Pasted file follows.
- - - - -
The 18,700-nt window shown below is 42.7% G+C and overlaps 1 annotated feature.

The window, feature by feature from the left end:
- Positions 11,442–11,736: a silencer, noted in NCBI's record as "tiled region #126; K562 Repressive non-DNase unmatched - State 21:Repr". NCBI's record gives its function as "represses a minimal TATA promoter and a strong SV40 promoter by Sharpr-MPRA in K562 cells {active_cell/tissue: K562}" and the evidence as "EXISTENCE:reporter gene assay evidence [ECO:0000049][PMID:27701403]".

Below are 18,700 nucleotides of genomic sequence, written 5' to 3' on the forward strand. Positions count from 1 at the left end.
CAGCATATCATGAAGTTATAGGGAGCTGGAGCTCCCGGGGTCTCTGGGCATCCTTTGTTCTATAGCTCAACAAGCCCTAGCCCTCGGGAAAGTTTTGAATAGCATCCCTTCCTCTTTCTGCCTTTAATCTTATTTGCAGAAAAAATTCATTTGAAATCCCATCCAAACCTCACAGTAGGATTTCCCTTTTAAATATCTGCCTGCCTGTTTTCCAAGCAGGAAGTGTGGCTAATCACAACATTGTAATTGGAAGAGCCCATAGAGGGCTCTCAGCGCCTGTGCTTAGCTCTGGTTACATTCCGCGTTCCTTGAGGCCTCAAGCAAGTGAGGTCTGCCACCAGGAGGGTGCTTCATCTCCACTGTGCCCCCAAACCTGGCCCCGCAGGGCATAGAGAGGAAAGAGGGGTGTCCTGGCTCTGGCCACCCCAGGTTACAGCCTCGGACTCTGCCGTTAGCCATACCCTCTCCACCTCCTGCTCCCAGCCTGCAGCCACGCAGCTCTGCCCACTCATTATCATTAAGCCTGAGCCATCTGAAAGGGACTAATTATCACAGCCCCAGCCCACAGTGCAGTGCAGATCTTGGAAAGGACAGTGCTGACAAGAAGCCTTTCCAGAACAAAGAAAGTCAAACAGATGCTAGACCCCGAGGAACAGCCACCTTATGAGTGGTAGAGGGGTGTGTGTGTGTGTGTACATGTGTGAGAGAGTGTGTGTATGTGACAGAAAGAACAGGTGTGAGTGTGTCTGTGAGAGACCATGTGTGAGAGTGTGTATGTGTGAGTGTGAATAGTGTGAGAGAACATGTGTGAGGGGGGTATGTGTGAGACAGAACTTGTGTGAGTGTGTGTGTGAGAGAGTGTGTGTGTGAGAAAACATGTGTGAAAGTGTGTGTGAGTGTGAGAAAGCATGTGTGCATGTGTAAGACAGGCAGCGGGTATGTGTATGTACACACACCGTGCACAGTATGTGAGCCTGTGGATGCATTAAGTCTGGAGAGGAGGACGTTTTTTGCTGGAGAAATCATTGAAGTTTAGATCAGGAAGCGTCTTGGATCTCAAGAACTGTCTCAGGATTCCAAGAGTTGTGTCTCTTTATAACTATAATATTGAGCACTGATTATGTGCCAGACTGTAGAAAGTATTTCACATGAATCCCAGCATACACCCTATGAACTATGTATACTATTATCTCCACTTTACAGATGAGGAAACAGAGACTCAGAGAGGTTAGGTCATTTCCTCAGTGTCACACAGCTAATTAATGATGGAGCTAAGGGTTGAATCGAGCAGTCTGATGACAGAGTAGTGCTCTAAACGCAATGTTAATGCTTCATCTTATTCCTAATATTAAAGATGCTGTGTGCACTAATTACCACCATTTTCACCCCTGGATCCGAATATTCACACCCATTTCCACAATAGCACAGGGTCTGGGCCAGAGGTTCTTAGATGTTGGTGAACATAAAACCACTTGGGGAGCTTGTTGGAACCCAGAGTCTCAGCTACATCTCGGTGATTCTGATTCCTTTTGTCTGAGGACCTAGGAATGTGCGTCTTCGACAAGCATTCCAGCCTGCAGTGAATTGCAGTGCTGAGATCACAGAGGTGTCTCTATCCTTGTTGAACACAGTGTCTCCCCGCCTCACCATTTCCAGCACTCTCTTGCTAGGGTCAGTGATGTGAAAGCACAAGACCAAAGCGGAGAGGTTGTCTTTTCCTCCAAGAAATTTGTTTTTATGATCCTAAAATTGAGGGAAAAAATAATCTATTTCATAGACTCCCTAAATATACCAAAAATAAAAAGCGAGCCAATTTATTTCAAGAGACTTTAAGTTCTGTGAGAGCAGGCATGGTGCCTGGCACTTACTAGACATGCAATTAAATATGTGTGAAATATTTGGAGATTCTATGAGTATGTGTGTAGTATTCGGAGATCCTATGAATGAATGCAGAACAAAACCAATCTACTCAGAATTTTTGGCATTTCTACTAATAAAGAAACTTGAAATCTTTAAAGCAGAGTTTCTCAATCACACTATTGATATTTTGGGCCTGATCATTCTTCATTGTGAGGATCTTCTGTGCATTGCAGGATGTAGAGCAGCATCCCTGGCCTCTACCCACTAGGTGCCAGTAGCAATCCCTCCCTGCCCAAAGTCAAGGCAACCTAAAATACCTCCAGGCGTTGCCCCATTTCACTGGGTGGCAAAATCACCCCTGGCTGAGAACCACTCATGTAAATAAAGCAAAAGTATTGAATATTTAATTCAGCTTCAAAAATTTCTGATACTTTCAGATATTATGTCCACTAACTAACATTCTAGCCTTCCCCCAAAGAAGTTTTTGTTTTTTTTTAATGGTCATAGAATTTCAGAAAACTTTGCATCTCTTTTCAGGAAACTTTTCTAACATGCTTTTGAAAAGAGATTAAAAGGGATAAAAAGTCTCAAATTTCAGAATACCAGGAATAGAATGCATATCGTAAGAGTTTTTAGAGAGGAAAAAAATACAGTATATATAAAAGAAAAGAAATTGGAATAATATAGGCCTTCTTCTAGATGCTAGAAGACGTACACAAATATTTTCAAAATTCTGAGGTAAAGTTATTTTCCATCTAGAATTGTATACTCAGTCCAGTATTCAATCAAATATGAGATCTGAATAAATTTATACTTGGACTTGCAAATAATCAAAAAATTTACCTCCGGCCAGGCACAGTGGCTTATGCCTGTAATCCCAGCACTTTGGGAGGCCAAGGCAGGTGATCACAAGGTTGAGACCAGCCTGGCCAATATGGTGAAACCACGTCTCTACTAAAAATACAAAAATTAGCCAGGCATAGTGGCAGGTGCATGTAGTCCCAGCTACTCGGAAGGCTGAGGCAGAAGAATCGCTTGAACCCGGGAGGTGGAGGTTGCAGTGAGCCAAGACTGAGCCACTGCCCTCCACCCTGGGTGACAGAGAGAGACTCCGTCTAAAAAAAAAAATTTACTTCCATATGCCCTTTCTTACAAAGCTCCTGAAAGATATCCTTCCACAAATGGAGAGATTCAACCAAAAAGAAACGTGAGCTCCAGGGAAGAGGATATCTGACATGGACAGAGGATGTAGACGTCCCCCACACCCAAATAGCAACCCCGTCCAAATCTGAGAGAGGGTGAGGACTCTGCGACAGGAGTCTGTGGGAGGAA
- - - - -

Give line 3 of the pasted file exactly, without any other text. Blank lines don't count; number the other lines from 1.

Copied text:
- Positions 11,442–11,736: a silencer, noted in NCBI's record as "tiled region #126; K562 Repressive non-DNase unmatched - State 21:Repr". NCBI's record gives its function as "represses a minimal TATA promoter and a strong SV40 promoter by Sharpr-MPRA in K562 cells {active_cell/tissue: K562}" and the evidence as "EXISTENCE:reporter gene assay evidence [ECO:0000049][PMID:27701403]".